As highlighted in this edition's News in Brief, Rand Baird, DC, MPH, FICA, FICC, editor and occasional author of our long-running column, "Chiropractic in the American Public Health Association", was recognized by the organization recently for 40 years of membership.
An Unexpected Superfood: All About Eggs
About 40 years ago, excessive dietary cholesterol was labeled a public health concern. Specifically, it was thought that there was a causal link between consumption of cholesterol-laden foods and increased risk of heart disease.
Patient Retention Techniques
When talking about techniques to grow your business, we tend to focus on the "large" aspect of the patient base, that is, on strategies to attract new patients. However, it is important to remember that "loyal" is equally, if not more, important.
News in Brief
Support of F4CP Continues With Latest Donations; Walter Reed Honors Dr. William Morgan; Recognizing 40 Years of Public-Health Activism; Allstate Decision Reversed.
Learning the Transformative Language of the Channel System: The Sinew Channels
The Chinese medical classics describe the energetic terrain of the body in much detail. The acupuncture channel systems, as presented in the Ling Shu illustrate the various expressions our qi energy can take.
Healing Trauma: Cultivating Resilience and Presence Through Mindfulness, Part 1
All humans, by the very nature of being human, will experience moments of trauma and suffering. What, then, makes the difference in how the individual who experiences trauma, suffering, and spiritual loss reacts to such experiences?
Healing the Core: AWB Nepal Earthquake Relief Project
With almost 9,000 people killed during the earthquakes in April and May, another 23,000 suffering injuries, hundreds of thousands left homeless when entire villages collapsed, and many sacred sites destroyed, no one in this country of approximately 28 million has been left untouched by the disaster.
Teaching Qi Gong to Children
Many of us have come to embrace Qi Gong or Tai Chi practice as a regular part of our lives. Qi Gong has been a stabilizing factor in my life for the last twenty years.
Relationship Marketing: A Modern Approach
Remember when you used to get real letters in the mail? Not the automated type, but the real deal, hand written with a personal message just because someone was thinking about you? You know what I'm talking about.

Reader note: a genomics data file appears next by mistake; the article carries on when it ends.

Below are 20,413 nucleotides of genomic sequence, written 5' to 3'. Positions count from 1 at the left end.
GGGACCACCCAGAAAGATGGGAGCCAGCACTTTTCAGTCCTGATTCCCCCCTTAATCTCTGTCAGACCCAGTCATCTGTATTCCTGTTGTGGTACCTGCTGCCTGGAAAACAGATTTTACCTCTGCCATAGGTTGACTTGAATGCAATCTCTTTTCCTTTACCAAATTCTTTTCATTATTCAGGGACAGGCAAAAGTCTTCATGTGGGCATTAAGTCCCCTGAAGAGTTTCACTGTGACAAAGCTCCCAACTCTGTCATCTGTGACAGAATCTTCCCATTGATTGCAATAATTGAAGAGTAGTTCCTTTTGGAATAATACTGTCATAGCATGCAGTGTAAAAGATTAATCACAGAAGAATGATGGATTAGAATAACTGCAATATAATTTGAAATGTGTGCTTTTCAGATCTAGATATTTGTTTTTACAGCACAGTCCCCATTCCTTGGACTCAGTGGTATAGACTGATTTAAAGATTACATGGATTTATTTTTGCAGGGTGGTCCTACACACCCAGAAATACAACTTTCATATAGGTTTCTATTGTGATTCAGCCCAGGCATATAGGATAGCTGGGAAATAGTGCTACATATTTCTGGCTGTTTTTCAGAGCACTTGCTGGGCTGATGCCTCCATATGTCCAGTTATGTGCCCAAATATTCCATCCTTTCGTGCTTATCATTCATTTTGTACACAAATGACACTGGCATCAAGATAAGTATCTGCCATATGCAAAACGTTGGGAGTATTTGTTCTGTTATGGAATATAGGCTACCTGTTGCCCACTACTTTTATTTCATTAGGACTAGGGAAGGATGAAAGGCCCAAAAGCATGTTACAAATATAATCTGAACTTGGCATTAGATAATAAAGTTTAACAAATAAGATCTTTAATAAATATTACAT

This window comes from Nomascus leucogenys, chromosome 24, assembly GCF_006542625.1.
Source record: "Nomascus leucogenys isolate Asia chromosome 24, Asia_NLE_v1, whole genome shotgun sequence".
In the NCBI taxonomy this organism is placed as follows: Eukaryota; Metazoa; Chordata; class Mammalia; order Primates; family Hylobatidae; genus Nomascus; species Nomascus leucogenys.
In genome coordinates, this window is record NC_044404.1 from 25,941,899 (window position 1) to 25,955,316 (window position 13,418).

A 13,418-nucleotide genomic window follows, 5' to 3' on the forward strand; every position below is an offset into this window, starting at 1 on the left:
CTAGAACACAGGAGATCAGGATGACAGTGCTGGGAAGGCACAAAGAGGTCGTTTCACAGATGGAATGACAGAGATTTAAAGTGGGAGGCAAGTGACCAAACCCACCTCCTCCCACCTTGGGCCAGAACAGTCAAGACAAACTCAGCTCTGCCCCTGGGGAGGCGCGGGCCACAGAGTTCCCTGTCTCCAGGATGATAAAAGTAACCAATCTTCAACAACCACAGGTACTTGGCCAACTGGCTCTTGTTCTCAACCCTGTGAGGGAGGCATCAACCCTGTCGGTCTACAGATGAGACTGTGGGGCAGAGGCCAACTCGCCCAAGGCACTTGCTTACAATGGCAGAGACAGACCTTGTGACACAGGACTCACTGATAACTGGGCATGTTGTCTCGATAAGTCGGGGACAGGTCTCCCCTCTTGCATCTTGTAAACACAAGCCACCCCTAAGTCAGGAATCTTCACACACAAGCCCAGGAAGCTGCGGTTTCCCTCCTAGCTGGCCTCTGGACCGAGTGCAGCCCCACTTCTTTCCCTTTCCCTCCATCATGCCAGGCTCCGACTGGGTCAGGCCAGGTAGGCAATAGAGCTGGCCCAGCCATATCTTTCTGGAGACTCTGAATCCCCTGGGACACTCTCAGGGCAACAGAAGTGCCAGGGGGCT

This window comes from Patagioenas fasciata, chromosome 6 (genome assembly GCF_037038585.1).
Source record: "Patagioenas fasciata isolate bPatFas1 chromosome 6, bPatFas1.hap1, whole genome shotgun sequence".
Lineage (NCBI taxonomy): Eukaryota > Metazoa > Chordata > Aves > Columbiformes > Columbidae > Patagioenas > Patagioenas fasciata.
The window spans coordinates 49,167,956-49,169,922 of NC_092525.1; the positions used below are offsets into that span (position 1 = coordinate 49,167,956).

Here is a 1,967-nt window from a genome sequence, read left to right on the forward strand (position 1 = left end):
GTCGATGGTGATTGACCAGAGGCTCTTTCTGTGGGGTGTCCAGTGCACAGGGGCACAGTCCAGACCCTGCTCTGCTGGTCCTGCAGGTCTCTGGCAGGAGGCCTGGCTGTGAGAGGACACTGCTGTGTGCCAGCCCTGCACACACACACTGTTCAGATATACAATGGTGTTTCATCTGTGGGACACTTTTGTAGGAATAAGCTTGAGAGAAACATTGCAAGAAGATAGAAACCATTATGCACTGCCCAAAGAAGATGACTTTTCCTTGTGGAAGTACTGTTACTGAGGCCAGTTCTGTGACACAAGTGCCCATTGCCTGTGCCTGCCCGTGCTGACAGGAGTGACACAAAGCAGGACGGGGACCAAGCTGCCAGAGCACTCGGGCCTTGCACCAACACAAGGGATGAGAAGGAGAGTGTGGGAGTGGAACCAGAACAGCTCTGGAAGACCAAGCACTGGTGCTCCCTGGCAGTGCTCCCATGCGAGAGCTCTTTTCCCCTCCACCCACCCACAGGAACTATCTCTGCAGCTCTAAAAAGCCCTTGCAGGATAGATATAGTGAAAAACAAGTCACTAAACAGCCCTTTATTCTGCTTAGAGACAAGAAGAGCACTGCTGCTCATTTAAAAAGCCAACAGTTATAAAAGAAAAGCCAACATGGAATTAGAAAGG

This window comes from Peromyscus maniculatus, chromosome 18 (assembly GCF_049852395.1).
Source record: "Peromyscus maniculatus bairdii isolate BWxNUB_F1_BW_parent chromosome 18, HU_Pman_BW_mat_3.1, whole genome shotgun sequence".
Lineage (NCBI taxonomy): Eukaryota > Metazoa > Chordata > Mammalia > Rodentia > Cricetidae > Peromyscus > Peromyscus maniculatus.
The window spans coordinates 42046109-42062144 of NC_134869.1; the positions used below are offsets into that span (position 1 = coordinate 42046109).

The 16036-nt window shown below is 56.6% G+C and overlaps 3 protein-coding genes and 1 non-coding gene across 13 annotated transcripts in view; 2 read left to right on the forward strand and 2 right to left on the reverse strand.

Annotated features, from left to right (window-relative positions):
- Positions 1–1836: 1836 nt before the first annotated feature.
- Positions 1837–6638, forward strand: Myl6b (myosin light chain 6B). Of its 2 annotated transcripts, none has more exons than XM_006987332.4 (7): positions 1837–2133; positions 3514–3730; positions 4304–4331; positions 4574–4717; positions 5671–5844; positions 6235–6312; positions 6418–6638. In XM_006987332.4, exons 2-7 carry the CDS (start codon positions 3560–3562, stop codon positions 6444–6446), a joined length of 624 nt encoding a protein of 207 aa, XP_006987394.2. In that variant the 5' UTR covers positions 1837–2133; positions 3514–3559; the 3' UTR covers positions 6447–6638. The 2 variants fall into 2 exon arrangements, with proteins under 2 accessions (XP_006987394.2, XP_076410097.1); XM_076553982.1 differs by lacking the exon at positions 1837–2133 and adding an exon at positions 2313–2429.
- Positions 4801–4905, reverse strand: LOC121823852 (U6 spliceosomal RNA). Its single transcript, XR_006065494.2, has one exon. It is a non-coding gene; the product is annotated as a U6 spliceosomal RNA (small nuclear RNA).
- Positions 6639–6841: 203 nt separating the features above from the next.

Fish Oil: A Key Component to Positive Clinical Outcomes
Patients seem to be presenting with more complex problems, and many are responding to care more slowly or have completely unexpected results. Why?
February, 2012, Vol. 12, Issue 02
Massage Therapy Reduces Low Back Pain
By Massage Therapy Foundation Contributor
Non-specific low back pain is one of the most common muscular-skeletal issues reported by patients/clients seeking pain relief. Massage therapy is recognized in clinical practice as an effective treatment.However, the Massage Therapy Foundation is always looking for scientific evidence to support clinical recommendations. This month's review illustrates study findings supporting the use of massage therapy to manage chronic low back pain.
A controlled trial was recently published in the Annals of Internal Medicine. Dr. Daniel C. Cherkin and his colleagues at the Group Health Research Institute in Seattle, compared massage plus usual care to usual care alone in their study of participants, ages 20 to 65 years old (n=401). Study findings, "suggest that both relaxation massage and structural massage are reasonable treatment options for persons with chronic low back pain." Participants in the study received 10 weekly treatments at no cost, which consisted of either relaxation massage or structural massage, randomly assigned. Twenty-seven licensed massage practitioners, all of whom had a minimum of five years experience, received 1.5 days of protocol training and provided massage treatments. The LMPs knew which type of massage they were performing, which they did not disclose with participants. Additionally, participants were provided kinesthetic exercises to do in the home setting to help relieve their back pain between treatments.